The British stadium-rock band Asia were counted among the first bona fide ‘supergroups’ to emerge in the 1980s. The combined pedigree of the individual band members virtually assured Asia of world dominance, or at least a few hit singles and albums. In 1981 guitarist Steve Howe, who had been a key member of progressive rock giants Yes for a decade before their 1980 break-up, was joined by keyboardist and fellow Yes alumnus Geoff Downes (also ex-Buggles - see future post), drummer Carl Palmer (Emerson, Lake & Palmer/Atomic Rooster/King Crimson), and vocalist/bassist journeyman John Wetton (King Crimson/Uriah Heep/Roxy Music), creating a recipe for potential commercial success.
Despite hailing from Britain, Asia would prove most popular in the U.S., and that popularity was kick started when the power-rock song ‘Heat Of The Moment’ debuted on the U.S. Hot 100 chart during April ‘82. The song scorched up the American charts and was played on relentless rotation by adult oriented rock radio networks and MTV. ‘Heat Of The Moment’ proved hot enough to hit #4 Stateside, but only managed a warm #26 in Australia and a tepid #46 on the U.K. charts. The song was lifted from Asia’s eponymous debut album (released on Geffen) which became one of the monster rock albums of the 1980s. ‘Asia’ reached the summit of the U.S. album charts and held off the competition for a staggering two months during 1982 (OZ#13/UK#11). It went on to rack up sales in excess of seven million, and also yielded the US#17 hit ‘Only Time Will Tell’ (UK#54) later in 1982. Before the release of Asia’s debut album, naysayer critics had doubted that a bunch of prog-rock dinosaurs would have any commercial appeal beyond being a curiosity to music palaeontologists, but the dedicated rock fan fraternity seemed anxious for something to wash away what they regarded as the bad taste of disco, punk and new wave, and it seemed Asia was their dish of choice. Following the runaway success of the album, many of those same critics accused Asia of selling out their collective rock heritage for mainstream commercial gain - there’s no pleasing some people.
Asia released their second album ‘Alpha’ (US#6/UK#5/OZ#46) in mid ‘83, which confirmed that their first album success was no fluke. Though it lacked a stadium rock anthem like ‘Heat Of The Moment’, the album did yield the U.S. #10 power ballad ‘Don’t Cry’ (UK#33) and the similarly styled ‘The Smile Has Left Your Eyes’ (US#34). During the recording sessions the first cracks began appearing in the Asia machine, and soon after the release of the album vocalist/bassist John Wetton departed, replaced by Greg Lake (also ex-Emerson, Lake & Palmer - he was obviously the Lake part) from October ‘83. Asia were at the peak of their commercial drawing power during this period, and regularly packed stadiums and arenas to the rafters. That immense commercial appeal was best defined by the band’s performance at the Budokan Theatre in Tokyo, Japan on 6th December 1983, which was broadcast live via satellite to an estimated television audience of over 20 million. But Asia’s dominance of the world arena rock markets would soon experience a steady decline, perhaps in part due to the emergence of a swag of new market players like Bon Jovi.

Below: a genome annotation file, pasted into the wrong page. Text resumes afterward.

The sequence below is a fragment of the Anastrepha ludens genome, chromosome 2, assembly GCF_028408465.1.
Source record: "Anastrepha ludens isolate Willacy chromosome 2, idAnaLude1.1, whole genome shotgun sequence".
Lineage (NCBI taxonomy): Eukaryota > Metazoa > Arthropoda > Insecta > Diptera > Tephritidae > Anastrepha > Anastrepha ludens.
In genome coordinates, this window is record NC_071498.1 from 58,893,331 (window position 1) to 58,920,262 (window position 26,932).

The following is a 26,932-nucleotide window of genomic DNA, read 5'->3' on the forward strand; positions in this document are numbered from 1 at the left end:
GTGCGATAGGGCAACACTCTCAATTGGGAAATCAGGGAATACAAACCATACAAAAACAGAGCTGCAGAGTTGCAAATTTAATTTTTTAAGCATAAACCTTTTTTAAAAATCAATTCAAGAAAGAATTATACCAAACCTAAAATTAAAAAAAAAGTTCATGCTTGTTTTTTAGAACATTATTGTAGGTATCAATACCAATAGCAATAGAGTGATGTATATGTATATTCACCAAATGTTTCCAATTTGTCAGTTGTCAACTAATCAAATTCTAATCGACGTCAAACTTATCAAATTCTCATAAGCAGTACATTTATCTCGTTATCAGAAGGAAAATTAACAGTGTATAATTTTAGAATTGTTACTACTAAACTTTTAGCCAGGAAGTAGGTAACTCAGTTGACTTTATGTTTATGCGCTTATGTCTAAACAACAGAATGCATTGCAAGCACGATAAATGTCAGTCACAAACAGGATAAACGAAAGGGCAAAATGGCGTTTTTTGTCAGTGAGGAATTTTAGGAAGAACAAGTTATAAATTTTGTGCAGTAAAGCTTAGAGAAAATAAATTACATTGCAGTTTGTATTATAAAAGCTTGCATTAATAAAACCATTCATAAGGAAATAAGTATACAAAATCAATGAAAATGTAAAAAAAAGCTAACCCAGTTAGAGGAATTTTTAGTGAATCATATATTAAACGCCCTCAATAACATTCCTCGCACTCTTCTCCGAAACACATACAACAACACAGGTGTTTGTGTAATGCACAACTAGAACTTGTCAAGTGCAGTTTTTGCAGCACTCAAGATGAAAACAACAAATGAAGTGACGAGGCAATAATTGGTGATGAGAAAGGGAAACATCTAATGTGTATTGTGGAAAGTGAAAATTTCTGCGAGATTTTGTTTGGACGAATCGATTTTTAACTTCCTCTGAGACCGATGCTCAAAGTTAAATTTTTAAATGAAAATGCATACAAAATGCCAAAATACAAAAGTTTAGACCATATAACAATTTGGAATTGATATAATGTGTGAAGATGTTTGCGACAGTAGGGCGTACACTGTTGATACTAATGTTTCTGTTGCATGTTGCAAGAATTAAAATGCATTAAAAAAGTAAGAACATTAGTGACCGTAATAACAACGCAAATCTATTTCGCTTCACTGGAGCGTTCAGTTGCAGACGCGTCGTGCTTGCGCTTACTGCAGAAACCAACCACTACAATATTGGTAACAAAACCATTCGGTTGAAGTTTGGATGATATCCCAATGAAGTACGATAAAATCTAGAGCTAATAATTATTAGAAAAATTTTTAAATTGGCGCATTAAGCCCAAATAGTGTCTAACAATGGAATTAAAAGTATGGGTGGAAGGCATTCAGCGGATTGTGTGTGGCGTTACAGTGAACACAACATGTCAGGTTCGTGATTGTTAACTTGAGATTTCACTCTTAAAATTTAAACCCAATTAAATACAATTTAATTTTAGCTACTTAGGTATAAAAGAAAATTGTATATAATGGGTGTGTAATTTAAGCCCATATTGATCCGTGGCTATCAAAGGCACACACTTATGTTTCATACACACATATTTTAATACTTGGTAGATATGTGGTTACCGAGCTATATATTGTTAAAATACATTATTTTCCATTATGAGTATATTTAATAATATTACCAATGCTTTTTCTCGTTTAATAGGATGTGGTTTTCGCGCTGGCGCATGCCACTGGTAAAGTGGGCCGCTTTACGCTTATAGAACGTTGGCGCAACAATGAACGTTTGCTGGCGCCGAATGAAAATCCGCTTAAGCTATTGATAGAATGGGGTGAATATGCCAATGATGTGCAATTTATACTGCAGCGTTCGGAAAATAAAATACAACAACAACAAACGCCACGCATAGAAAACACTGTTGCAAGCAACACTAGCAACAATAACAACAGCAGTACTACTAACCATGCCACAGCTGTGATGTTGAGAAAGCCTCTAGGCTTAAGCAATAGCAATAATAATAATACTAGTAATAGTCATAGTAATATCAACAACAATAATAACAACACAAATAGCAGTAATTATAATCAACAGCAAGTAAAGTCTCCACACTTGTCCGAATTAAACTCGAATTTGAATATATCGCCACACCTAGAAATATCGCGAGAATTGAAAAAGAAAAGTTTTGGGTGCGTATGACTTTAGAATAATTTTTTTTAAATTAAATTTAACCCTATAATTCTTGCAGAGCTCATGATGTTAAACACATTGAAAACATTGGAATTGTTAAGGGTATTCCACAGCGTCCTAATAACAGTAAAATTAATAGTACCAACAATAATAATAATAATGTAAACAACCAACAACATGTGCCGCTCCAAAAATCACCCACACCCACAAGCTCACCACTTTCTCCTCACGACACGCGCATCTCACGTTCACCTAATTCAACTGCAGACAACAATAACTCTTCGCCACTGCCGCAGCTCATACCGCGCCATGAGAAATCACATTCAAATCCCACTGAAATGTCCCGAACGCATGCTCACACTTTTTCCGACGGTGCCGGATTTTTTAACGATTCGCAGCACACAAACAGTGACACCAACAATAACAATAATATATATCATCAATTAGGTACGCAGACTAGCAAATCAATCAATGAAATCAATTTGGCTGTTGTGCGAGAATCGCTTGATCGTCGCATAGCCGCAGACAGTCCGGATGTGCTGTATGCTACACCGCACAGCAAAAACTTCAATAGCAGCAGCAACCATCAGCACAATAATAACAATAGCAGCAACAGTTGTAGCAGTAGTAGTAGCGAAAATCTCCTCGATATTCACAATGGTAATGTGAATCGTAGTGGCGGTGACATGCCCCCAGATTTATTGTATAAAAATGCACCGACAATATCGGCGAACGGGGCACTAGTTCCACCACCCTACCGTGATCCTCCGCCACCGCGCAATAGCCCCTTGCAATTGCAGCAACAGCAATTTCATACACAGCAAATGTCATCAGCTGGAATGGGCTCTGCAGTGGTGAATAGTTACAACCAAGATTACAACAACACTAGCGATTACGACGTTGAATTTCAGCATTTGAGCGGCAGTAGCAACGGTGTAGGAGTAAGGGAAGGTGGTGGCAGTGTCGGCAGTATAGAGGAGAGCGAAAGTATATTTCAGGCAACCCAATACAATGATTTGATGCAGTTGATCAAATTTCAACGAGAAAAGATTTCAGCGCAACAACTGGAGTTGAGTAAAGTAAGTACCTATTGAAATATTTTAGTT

In early ‘84 Steve Howe decided to get out while the going was good (going on to form GTR - see future post - with ex-Genesis guitarist Steve Hackett), and he was joined in an exodus from Asia by Greg Lake, who was really just passing through. Krokus axe-man Armand ‘Mandy’ Meyer joined the line-up, along with the returning John Wetton, for Asia’s next album ‘Astra’ (US#67/UK#68/OZ#99), released in late 1985. The lead out single ‘Go’ hinted that Asia’s golden age may be over when it only reached #46 in the U.S. in early ‘86. The relative disappointment of the album ‘Astra’ discouraged any plans to tour, and led to a collective decision to disband Asia for now. The members of the group all had other projects in the works to turn their attention to.
In late 1989 the decision was made to return to Asia by former members Carl Palmer, Geoff Downes, and John Wetton, with new guitarist Pat Thrall (ex-Automatic Man/Pat Travers Band) now on board, along with a bunch of guest players. They released the album ‘Then & Now’, a mix of reworked favourites and new material, but the new single ‘Days Like These’ could only manage #64 on the U.S. Hot 100. Asia did hit the road again, though the arena venues weren’t quite of the scale of the early 80s, and for the European Summer tour they were in support of the headline act The Beach Boys. The live album ‘Asia: Live In Moscow’, recorded during 1991, reflected Asia’s appeal all over the world. During that period a sensus of Asia revealed the line-up to be Geoff Downes, Carl Palmer, rejoined by Steve Howe with the support of bassist/vocalist John Payne and Al Pitrelli. Drummer Carl Palmer then left to resume duties with the reformed ELP (Emerson, Lake & Palmer), leaving Downes as really the only original member still committed fulltime to Asia. The album ‘Aqua’ was more or less a collaboration between Downes and Payne. One final album was released during the 90s under the Asia banner in 1994, but ‘Aria’ failed to raise even a mention, let alone making the charts, seemingly spelling the end once and for all of one of the most enduring supergroups in popular music history. But Asia rose from the ashes with a 25th anniversary tour in 2006/2007 (resulting in the album ‘Fantasia: Live In Tokyo’) and an album of new material in 2008 titled ‘Phoenix’, featuring all four original members of the band - Geoff Downes, John Wetton, Steve Howe and Carl Palmer.